Highways: Rural Areas Underserved

 The Clarion-Ledger | September 7, 2010

The nation's rural highway system needs significant improvement and Mississippi is an excellent example of why that's true.

A new study by the American Association of State Highway and Transportation Officials concludes that more investment is needed in America's rural transportation system to keep agriculture, new energy products and freight moving; improve access for the travel, recreation, and tourism industries; connect new and emerging cities; and to ensure reliable access to key defense installations.

AASHTO, which is led this year by Mississippi Department of Transportation Executive Director Butch Brown, released the report last week in Little Rock entitled "Connecting Rural and Urban America."

According to the report, freight shipped by tractor-trailers is projected to grow rapidly in the coming couple of decades and much of that travel will be on rural roads.

Federal legislation that has given states federal money for highway work is set to expire Dec. 31. AASHTO executive director John Horsley called on Congress to extend the funding at present levels until a new bill can be crafted. Horsley and other speakers, including Brown, said $600 billion is needed.

In remarks accompanying the report, Brown offered two examples of why Mississippi is indicative of the nation's highway needs:

  • "Agriculture in Mississippi is approximately a $6.3 billion dollar industry. There are over 42,000 farms in the state covering 11 million acres or more. An excellent highway transportation network in the rural areas of Mississippi is critical for us to support agriculture and to be able to accelerate the need for better access to markets," Brown said
     
  • "During a hurricane evacuation in Mississippi, a significant number of vehicles have to be moved onto the roadway in a relatively short period of time. Many of these are coming from our coastal areas; others are fleeing from Florida or Alabama," Brown said. "Most of these evacuees are moving to inland counties, creating traffic backups and long travel times. Narrow two-lane rural roads cannot support the demand of travel if not improved to meet the demand. This is a health and safety issue and must be addressed."
     

The report notes that 66 U.S. cities with a population of 50,000 or more do not have direct access to interstate highways and that 60 million people who live in rural America equal the population of the nation's largest 100 cities.

Rural Mississippians know the report's accuracy. They live it, and more importantly drive it, on farm-to-market roads every day.

Rural highway funding should be extended by Congress.


http://www.clarionledger.com/article/20100907/OPINION01/9070315/Highways...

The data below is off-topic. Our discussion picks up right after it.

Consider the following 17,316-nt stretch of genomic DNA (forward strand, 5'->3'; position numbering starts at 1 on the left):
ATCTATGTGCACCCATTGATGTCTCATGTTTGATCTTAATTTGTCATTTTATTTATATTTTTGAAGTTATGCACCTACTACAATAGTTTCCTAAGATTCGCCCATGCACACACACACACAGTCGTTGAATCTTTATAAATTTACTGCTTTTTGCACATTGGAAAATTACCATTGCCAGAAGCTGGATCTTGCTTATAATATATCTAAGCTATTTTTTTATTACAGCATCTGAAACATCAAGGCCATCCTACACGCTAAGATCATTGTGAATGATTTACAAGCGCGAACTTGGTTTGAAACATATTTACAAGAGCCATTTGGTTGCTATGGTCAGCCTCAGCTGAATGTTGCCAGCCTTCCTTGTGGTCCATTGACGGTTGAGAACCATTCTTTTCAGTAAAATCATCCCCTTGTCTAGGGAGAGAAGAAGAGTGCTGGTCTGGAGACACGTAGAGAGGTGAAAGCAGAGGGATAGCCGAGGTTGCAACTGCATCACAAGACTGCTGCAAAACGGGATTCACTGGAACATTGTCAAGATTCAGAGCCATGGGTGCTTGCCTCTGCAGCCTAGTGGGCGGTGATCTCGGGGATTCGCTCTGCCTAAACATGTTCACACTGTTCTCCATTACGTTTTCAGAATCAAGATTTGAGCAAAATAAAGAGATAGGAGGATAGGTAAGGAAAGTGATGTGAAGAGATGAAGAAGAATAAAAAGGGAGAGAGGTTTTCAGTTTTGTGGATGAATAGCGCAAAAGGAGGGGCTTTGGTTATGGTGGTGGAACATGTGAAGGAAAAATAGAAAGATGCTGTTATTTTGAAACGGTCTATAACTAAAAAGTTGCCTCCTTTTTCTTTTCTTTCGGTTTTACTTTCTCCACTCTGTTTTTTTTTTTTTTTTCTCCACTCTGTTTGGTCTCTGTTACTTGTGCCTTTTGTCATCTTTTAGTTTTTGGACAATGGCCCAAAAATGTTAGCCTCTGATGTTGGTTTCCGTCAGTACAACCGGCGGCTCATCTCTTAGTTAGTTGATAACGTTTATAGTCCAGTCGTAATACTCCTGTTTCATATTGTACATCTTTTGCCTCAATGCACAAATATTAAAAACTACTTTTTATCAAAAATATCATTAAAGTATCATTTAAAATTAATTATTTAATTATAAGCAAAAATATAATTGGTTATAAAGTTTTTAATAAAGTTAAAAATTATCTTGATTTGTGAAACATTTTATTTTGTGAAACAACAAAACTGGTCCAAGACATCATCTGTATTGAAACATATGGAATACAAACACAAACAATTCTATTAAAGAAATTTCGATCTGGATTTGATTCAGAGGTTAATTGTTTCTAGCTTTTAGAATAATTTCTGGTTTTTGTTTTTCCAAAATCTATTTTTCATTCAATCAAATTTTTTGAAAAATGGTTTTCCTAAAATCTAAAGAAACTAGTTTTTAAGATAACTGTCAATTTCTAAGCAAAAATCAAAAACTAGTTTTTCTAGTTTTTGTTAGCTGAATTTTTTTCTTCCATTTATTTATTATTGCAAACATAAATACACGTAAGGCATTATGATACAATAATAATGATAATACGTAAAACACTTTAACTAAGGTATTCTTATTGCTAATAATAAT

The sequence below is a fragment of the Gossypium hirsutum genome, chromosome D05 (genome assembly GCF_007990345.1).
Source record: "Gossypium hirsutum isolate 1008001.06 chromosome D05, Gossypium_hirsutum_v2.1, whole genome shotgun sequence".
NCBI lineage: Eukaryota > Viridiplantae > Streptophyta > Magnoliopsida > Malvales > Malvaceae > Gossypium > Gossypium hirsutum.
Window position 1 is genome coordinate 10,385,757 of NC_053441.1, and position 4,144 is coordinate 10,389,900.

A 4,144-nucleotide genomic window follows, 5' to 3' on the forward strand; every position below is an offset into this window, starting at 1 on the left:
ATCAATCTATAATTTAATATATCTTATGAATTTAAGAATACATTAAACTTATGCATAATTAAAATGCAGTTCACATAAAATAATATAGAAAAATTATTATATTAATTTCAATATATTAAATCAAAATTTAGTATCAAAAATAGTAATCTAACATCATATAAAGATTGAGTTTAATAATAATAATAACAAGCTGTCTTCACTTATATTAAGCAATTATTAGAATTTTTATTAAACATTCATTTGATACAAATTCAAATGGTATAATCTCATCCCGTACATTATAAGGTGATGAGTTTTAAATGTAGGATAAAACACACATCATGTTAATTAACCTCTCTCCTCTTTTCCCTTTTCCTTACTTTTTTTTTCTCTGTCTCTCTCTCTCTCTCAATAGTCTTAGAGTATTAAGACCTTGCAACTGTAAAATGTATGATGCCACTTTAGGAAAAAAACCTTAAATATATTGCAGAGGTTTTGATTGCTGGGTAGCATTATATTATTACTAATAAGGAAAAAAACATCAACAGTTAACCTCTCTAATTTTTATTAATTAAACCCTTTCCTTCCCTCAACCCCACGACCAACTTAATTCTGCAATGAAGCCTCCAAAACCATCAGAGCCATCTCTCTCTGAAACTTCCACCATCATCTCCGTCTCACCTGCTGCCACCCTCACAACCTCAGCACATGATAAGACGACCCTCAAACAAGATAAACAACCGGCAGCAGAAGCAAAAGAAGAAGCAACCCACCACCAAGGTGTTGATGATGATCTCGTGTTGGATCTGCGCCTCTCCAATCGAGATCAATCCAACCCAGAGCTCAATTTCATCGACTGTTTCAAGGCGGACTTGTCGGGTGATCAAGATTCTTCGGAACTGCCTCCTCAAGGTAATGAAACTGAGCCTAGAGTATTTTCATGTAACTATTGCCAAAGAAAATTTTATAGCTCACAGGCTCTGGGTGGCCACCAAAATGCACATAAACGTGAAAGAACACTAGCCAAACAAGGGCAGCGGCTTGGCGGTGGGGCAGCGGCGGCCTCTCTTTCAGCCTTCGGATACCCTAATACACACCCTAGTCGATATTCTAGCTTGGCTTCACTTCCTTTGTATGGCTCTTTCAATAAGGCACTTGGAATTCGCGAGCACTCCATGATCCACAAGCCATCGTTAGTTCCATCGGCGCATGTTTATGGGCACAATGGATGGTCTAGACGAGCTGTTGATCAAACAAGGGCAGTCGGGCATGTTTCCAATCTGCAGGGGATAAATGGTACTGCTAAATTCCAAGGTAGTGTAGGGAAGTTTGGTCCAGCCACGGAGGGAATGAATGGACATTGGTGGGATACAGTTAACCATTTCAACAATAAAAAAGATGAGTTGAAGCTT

Issues: 

 The Clarion-Ledger | September 7, 2010

The nation's rural highway system needs significant improvement and Mississippi is an excellent example of why that's true.

A new study by the American Association of State Highway and Transportation Officials concludes that more investment is needed in America's rural transportation system to keep agriculture, new energy products and freight moving; improve access for the travel, recreation, and tourism industries; connect new and emerging cities; and to ensure reliable access to key defense installations.

AASHTO, which is led this year by Mississippi Department of Transportation Executive Director Butch Brown, released the report last week in Little Rock entitled "Connecting Rural and Urban America."

According to the report, freight shipped by tractor-trailers is projected to grow rapidly in the coming couple of decades and much of that travel will be on rural roads.

Federal legislation that has given states federal money for highway work is set to expire Dec. 31. AASHTO executive director John Horsley called on Congress to extend the funding at present levels until a new bill can be crafted. Horsley and other speakers, including Brown, said $600 billion is needed.

In remarks accompanying the report, Brown offered two examples of why Mississippi is indicative of the nation's highway needs:

  • "Agriculture in Mississippi is approximately a $6.3 billion dollar industry. There are over 42,000 farms in the state covering 11 million acres or more. An excellent highway transportation network in the rural areas of Mississippi is critical for us to support agriculture and to be able to accelerate the need for better access to markets," Brown said
     
  • "During a hurricane evacuation in Mississippi, a significant number of vehicles have to be moved onto the roadway in a relatively short period of time. Many of these are coming from our coastal areas; others are fleeing from Florida or Alabama," Brown said. "Most of these evacuees are moving to inland counties, creating traffic backups and long travel times. Narrow two-lane rural roads cannot support the demand of travel if not improved to meet the demand. This is a health and safety issue and must be addressed."
     

The report notes that 66 U.S. cities with a population of 50,000 or more do not have direct access to interstate highways and that 60 million people who live in rural America equal the population of the nation's largest 100 cities.

Rural Mississippians know the report's accuracy. They live it, and more importantly drive it, on farm-to-market roads every day.

Rural highway funding should be extended by Congress.


http://www.clarionledger.com/article/20100907/OPINION01/9070315/Highways...